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it fits into who we are is a country, what our values are, how we have succeeded, and how this again is a part of our it isy, i believe that possible that they can come forth with something where we can find common ground. but we have not seen it yet. i would only hope they do not go with the convoy syria, go as -- convoy theory, that they go slowly, the cause we will not be able to -- because we will not be able to achieve what we can in the timely fashion to help the children. what is in the best interest of the children, that is what we have to do, consistent with our values, consistent with our laws, and very soon. thank you all very much. goodbye.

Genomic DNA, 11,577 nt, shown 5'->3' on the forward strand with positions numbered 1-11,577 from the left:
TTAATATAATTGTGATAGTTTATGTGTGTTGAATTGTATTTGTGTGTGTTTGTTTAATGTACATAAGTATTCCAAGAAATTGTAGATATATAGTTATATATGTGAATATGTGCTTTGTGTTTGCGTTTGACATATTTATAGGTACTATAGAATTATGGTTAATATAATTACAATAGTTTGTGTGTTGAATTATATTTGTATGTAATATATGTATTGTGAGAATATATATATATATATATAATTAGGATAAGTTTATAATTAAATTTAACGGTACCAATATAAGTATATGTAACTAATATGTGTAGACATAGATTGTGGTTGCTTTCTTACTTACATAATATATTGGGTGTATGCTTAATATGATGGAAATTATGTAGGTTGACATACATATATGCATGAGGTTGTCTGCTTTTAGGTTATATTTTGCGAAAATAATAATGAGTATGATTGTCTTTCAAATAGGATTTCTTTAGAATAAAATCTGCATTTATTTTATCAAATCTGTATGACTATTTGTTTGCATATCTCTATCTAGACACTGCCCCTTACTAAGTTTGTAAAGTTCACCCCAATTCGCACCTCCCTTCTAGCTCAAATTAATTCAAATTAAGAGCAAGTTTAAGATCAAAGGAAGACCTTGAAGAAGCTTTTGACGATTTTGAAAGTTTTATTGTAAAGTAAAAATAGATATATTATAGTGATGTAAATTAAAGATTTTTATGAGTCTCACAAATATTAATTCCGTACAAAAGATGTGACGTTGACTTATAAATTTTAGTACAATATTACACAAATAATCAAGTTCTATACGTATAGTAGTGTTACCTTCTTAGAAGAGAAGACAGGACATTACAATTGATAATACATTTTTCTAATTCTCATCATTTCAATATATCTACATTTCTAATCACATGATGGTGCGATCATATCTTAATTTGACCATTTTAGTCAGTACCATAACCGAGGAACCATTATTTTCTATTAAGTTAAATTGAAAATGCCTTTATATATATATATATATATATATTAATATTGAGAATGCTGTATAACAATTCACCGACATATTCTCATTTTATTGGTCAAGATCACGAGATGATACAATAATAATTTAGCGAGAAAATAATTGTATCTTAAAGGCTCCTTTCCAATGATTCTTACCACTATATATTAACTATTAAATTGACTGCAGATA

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[captions copyright national cable satellite corp. 2014] [captioning performed by national captioning institute] >> john boehner held his briefing yesterday at the capitol. he talked about the emergency funding bill to address the humanitarian crisis at the less -mexico border. -- at the u.s.-mexico border. also talked about prospects for continuing resolutions to fund the government. his comments are about 10 minutes. >> good morning, everyone. americans are still asking where are the jobs. as the so-called obama recovery turns five this week, it is worth assessing where we are. simply put, the president's